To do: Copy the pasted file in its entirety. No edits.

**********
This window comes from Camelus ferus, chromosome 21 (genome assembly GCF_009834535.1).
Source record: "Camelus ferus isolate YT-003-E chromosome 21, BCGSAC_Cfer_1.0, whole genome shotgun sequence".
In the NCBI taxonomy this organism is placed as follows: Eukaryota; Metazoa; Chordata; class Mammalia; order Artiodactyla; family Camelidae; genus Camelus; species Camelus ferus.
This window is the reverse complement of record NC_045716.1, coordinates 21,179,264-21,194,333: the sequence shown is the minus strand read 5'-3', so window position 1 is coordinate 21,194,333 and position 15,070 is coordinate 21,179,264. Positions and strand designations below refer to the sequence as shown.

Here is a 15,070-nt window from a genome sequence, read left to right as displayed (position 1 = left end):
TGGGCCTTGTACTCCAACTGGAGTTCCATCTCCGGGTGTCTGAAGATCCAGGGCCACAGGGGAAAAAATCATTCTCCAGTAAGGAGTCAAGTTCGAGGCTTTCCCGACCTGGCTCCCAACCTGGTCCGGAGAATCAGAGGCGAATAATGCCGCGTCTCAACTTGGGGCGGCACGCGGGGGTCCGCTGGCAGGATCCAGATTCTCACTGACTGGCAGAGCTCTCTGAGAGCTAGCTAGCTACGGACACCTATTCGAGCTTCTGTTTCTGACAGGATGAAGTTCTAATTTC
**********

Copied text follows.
This window comes from Camelus ferus, chromosome 21 (genome assembly GCF_009834535.1).
Source record: "Camelus ferus isolate YT-003-E chromosome 21, BCGSAC_Cfer_1.0, whole genome shotgun sequence".
In the NCBI taxonomy this organism is placed as follows: Eukaryota; Metazoa; Chordata; class Mammalia; order Artiodactyla; family Camelidae; genus Camelus; species Camelus ferus.
This window is the reverse complement of record NC_045716.1, coordinates 21,179,264-21,194,333: the sequence shown is the minus strand read 5'-3', so window position 1 is coordinate 21,194,333 and position 15,070 is coordinate 21,179,264. Positions and strand designations below refer to the sequence as shown.

Here is a 15,070-nt window from a genome sequence, read left to right as displayed (position 1 = left end):
TGGGCCTTGTACTCCAACTGGAGTTCCATCTCCGGGTGTCTGAAGATCCAGGGCCACAGGGGAAAAAATCATTCTCCAGTAAGGAGTCAAGTTCGAGGCTTTCCCGACCTGGCTCCCAACCTGGTCCGGAGAATCAGAGGCGAATAATGCCGCGTCTCAACTTGGGGCGGCACGCGGGGGTCCGCTGGCAGGATCCAGATTCTCACTGACTGGCAGAGCTCTCTGAGAGCTAGCTAGCTACGGACACCTATTCGAGCTTCTGTTTCTGACAGGATGAAGTTCTAATTTC